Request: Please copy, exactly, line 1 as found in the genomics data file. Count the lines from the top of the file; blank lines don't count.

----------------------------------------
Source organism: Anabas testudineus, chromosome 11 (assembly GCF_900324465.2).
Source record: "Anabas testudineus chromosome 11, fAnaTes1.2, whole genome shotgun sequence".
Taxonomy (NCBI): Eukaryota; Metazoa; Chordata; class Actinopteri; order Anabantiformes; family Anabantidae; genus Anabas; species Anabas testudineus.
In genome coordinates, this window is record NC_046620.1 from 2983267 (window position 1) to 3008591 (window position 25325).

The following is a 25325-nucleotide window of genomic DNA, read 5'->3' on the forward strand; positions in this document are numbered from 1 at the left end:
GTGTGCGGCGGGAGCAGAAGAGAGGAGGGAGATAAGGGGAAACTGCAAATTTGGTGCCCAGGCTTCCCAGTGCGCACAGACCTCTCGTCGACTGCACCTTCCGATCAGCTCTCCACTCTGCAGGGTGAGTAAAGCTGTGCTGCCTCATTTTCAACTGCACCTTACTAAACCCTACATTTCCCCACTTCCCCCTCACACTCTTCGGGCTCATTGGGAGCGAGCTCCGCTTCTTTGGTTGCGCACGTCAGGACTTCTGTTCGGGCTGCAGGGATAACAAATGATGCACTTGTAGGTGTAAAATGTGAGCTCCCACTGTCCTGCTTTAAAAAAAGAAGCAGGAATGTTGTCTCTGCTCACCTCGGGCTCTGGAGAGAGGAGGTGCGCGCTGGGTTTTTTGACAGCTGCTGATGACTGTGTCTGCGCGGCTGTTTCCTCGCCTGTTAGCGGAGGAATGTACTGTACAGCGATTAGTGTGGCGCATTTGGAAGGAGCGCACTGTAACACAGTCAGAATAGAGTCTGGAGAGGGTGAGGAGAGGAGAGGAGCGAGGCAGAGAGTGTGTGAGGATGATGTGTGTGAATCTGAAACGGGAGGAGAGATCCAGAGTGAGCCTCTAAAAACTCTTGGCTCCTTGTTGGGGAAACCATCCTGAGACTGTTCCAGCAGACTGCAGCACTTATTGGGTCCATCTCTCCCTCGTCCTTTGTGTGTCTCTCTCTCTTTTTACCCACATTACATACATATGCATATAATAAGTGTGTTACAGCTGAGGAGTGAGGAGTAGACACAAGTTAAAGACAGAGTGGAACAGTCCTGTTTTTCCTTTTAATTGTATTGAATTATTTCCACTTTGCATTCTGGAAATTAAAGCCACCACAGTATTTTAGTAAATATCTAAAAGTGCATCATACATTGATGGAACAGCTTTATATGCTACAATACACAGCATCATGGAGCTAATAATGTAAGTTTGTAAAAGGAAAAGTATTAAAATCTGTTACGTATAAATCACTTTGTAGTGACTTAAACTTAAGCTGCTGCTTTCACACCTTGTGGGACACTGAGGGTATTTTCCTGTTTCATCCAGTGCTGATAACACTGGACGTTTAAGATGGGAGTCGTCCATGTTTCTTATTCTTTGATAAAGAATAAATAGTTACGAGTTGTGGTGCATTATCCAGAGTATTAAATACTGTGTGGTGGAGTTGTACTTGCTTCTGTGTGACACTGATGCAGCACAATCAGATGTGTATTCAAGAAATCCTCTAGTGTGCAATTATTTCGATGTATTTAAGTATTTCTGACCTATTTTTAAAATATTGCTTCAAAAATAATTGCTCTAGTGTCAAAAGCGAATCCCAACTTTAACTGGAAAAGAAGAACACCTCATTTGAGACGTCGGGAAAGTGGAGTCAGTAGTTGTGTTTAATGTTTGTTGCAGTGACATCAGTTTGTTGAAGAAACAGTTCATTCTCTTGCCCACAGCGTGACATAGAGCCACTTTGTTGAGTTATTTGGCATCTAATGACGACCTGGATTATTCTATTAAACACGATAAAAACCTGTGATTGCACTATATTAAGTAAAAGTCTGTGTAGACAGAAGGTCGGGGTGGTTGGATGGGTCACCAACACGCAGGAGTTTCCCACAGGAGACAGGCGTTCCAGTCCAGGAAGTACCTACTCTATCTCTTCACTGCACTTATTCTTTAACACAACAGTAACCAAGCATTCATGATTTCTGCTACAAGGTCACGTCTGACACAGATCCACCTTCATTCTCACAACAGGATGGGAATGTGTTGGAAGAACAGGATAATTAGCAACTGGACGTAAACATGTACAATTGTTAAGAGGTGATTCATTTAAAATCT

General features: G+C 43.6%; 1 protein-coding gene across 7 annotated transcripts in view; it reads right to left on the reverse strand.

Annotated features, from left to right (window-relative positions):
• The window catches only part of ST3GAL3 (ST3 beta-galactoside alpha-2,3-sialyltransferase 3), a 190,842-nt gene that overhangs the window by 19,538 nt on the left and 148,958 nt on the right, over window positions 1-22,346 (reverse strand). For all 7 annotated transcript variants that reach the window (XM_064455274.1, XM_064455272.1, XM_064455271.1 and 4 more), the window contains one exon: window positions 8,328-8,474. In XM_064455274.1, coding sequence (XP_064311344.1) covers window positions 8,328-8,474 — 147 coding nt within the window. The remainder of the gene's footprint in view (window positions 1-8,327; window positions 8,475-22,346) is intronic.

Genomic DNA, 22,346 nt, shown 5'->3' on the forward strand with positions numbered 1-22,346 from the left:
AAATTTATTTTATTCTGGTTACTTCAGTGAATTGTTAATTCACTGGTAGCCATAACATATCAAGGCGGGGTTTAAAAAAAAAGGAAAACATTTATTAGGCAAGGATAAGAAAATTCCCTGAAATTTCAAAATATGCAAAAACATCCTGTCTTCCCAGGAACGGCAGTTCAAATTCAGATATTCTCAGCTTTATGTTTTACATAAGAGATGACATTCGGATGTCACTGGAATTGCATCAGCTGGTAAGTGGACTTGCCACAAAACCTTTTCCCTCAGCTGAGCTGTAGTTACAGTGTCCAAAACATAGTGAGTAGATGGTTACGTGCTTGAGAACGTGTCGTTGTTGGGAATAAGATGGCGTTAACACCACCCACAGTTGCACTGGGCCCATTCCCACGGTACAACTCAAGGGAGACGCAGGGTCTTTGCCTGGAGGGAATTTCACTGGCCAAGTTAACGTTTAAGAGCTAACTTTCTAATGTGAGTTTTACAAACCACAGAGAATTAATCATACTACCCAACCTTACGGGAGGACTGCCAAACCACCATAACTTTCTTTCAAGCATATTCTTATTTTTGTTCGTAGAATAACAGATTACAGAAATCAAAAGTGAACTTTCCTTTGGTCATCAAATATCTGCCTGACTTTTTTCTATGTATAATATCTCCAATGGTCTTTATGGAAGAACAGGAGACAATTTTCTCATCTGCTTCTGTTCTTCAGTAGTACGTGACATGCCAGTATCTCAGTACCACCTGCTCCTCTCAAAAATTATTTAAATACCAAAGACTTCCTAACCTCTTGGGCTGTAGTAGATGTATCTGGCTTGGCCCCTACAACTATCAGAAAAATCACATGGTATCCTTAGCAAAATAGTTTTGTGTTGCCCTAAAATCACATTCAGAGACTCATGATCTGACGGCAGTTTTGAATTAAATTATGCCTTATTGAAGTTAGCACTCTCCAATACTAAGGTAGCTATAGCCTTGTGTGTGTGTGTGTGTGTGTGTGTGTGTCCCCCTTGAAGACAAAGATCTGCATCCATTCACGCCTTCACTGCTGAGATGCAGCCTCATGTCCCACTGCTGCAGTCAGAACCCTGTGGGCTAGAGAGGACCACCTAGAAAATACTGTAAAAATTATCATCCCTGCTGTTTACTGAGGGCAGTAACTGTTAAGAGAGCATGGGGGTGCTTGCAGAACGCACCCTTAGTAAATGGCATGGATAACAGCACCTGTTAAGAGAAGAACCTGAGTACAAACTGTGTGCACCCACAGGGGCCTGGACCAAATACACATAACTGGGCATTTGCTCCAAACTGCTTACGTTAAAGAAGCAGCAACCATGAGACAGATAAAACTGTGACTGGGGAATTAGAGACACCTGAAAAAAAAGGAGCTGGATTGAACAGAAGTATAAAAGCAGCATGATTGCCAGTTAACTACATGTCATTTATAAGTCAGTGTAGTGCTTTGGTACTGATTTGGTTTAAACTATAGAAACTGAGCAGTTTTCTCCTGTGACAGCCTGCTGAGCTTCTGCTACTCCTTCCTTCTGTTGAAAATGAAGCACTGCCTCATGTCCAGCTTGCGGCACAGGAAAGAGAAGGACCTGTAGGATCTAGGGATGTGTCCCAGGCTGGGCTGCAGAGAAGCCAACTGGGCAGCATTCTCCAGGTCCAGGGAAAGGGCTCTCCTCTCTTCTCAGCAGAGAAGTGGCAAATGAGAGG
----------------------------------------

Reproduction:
Source organism: Anabas testudineus, chromosome 11 (assembly GCF_900324465.2).